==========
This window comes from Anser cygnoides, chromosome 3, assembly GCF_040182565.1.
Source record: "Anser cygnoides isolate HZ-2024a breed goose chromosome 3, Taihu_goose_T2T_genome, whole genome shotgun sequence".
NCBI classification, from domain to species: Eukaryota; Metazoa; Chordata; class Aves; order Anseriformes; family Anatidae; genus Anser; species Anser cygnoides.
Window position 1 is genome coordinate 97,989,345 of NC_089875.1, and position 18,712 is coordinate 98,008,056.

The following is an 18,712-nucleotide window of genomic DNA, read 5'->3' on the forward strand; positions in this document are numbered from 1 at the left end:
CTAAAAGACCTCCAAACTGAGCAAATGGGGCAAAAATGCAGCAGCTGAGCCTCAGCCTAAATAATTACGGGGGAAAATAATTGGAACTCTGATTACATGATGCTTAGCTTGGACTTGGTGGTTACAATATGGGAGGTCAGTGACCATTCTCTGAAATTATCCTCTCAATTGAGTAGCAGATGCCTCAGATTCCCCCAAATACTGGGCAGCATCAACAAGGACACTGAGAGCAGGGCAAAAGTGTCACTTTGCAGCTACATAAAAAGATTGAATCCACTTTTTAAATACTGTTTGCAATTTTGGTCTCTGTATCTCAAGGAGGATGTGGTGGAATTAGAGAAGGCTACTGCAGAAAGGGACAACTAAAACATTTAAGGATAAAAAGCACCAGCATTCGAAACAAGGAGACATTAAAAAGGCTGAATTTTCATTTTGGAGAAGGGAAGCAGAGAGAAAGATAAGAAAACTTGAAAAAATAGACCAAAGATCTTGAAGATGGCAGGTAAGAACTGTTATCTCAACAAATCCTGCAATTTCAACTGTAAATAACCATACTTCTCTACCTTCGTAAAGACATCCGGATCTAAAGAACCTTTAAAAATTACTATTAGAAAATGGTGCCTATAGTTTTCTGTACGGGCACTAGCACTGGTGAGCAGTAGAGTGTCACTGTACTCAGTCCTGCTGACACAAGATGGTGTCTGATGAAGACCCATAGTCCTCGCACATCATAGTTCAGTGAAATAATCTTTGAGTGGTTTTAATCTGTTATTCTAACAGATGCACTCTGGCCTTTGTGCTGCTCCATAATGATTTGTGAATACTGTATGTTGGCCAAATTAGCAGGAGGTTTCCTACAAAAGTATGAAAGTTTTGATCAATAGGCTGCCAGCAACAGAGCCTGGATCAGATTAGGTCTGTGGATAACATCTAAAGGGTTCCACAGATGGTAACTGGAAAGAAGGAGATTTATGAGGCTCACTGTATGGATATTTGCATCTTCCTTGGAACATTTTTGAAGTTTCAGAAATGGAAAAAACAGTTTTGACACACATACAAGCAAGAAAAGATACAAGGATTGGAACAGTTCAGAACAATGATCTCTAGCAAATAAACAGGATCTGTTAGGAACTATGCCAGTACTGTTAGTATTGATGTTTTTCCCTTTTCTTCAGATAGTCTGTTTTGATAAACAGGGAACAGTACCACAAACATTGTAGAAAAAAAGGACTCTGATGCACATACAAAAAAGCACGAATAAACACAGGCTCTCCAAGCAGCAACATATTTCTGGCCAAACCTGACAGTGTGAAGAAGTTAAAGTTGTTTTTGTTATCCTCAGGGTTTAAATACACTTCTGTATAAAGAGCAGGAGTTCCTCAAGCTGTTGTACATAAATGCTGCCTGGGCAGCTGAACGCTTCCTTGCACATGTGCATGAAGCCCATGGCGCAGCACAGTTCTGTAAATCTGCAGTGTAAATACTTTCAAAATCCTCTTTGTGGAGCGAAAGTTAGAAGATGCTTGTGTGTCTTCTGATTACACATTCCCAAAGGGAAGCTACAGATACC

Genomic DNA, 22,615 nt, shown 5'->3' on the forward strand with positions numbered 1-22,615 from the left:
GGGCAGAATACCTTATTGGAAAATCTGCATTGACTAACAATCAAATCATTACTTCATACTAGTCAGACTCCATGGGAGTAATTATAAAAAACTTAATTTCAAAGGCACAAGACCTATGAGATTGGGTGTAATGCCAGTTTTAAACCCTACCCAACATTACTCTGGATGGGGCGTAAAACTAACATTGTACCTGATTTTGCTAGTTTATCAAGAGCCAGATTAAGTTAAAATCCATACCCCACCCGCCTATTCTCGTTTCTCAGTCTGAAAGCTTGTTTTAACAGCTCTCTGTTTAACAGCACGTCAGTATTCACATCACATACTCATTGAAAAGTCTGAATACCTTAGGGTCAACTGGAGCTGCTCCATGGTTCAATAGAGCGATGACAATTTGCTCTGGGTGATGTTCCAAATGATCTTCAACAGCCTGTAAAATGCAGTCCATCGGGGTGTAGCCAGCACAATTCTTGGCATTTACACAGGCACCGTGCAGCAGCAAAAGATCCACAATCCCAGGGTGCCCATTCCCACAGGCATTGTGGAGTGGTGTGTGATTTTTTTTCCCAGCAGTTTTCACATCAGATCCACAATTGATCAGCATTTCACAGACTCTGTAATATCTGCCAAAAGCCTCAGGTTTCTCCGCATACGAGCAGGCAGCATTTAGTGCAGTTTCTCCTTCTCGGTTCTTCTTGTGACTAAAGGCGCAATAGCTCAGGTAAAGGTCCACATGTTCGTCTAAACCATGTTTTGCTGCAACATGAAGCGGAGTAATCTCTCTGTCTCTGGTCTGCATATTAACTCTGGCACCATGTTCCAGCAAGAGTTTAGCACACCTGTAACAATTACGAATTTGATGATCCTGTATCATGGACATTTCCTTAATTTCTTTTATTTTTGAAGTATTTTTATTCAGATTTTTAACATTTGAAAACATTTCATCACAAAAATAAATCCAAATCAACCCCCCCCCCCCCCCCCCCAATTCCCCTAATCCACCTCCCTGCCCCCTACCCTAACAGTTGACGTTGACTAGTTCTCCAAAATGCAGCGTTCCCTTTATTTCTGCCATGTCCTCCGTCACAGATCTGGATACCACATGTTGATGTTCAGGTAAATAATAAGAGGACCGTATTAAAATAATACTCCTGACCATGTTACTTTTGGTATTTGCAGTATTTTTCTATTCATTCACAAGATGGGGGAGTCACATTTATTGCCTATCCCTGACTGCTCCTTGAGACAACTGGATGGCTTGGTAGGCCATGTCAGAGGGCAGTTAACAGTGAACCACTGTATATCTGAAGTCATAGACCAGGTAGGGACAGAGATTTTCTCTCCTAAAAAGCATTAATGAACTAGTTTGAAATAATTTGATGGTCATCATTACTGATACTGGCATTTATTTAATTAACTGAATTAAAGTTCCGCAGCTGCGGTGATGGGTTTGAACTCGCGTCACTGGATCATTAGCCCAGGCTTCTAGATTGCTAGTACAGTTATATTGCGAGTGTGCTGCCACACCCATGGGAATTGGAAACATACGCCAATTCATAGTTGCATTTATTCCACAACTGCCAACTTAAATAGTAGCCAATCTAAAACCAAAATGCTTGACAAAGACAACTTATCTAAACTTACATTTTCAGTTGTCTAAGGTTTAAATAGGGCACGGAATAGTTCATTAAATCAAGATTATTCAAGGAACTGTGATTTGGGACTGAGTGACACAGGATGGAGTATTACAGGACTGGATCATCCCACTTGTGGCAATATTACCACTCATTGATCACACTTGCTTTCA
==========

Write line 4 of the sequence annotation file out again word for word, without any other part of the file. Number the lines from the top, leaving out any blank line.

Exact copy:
Window position 1 is genome coordinate 97,989,345 of NC_089875.1, and position 18,712 is coordinate 98,008,056.